2018 Election Data Demonstrates Benefits of 2009 Congressional Reforms

By Federal Voting Assistance Program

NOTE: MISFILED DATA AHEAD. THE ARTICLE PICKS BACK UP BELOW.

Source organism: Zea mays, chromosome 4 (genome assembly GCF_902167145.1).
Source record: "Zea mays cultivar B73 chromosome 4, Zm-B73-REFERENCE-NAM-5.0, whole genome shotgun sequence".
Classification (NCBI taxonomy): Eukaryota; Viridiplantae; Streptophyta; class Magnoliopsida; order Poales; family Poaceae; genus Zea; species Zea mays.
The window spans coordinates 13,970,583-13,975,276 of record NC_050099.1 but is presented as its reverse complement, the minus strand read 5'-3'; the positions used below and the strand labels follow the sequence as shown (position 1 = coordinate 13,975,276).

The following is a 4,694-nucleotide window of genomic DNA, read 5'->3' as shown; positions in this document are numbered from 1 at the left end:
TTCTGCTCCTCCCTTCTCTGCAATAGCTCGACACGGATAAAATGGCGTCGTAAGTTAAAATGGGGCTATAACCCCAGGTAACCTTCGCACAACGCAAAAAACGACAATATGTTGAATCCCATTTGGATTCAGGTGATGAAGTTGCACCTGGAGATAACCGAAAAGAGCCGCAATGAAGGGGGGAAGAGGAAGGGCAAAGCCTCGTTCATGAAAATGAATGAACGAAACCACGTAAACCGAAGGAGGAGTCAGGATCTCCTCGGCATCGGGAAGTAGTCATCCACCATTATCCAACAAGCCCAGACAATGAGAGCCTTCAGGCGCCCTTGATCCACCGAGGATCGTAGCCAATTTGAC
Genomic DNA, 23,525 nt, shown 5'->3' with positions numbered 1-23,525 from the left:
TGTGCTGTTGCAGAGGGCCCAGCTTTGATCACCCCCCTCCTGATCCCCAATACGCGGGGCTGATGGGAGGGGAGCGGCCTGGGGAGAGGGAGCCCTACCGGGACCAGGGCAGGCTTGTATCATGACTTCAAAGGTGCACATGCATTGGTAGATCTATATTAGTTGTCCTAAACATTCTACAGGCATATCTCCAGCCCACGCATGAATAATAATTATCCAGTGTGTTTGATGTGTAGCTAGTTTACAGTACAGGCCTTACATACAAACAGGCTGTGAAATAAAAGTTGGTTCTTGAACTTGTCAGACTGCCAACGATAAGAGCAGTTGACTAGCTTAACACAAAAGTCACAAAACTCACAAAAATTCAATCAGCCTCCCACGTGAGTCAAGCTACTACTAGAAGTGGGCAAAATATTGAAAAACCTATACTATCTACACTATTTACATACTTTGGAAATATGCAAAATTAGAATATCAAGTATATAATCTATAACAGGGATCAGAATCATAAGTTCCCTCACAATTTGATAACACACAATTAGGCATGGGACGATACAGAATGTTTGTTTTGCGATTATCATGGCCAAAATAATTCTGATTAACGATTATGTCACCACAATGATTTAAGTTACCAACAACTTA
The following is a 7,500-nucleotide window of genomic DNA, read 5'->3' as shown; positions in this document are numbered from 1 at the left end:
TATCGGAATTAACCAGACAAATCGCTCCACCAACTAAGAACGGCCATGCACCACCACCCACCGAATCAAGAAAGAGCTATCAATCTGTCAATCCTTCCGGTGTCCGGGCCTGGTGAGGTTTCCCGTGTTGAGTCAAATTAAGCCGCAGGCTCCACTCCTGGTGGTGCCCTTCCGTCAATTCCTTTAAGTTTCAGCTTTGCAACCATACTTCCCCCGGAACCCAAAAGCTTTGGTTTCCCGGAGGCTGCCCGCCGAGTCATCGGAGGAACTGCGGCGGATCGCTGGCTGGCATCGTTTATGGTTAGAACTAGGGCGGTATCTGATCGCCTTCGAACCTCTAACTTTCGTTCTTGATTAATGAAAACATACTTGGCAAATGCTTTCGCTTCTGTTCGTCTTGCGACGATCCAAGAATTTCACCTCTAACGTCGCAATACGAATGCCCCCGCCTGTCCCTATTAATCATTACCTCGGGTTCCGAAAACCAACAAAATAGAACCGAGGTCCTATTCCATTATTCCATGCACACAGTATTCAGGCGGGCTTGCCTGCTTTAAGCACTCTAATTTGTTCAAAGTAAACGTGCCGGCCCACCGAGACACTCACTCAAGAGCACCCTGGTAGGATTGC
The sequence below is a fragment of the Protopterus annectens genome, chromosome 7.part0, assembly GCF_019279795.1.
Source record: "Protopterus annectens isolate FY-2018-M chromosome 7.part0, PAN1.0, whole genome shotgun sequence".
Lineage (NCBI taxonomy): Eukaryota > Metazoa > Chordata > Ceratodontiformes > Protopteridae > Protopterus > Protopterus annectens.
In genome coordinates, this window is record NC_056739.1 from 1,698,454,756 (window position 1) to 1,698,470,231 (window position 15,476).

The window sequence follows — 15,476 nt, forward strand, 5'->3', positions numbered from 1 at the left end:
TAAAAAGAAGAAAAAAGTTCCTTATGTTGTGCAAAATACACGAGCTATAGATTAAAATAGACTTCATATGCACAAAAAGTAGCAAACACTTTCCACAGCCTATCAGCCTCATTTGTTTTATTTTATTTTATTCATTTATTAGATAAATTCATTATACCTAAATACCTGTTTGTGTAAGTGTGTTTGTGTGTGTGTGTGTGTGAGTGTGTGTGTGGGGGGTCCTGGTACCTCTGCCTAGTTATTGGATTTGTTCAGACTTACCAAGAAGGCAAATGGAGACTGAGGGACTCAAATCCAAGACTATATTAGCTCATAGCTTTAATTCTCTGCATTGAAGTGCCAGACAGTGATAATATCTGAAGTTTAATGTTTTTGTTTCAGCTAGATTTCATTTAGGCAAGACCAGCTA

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The Federal Voting Assistance Program (FVAP) is pleased to announce the publication of research into how timing of ballot requests and modes of transmission influence ballot return for military and overseas voters. The amendments to the Uniformed and Overseas Citizens Absentee Voting Act (UOCAVA) passed in 2009, allow military and overseas voters to choose an electronic option for receiving blank absentee ballots and require election offices to transmit ballots no later than the 45th day prior to an election for federal offices. While FVAP continues to gather 2020 information, 2018 data from the report titled “Data Standardization Helps Assess Congressional Reforms for Military and Overseas Voters” reveals: Ballot return rates are higher among voters who used the Federal Post Card Application rather than a state application to request their ballots; UOCAVA voters are more likely to return the ballot, the later they place their request up to the ballot deadline; Voters who requested their ballot within the 45-day period before the election, were more likely to return their ballot if they received it electronically rather than by mail; Active duty military (ADM) personnel tended to request their ballots earlier, and were more likely to request that their absentee ballot be mailed to them compared to overseas citizens who were more likely to request that their ballot be sent to them electronically.

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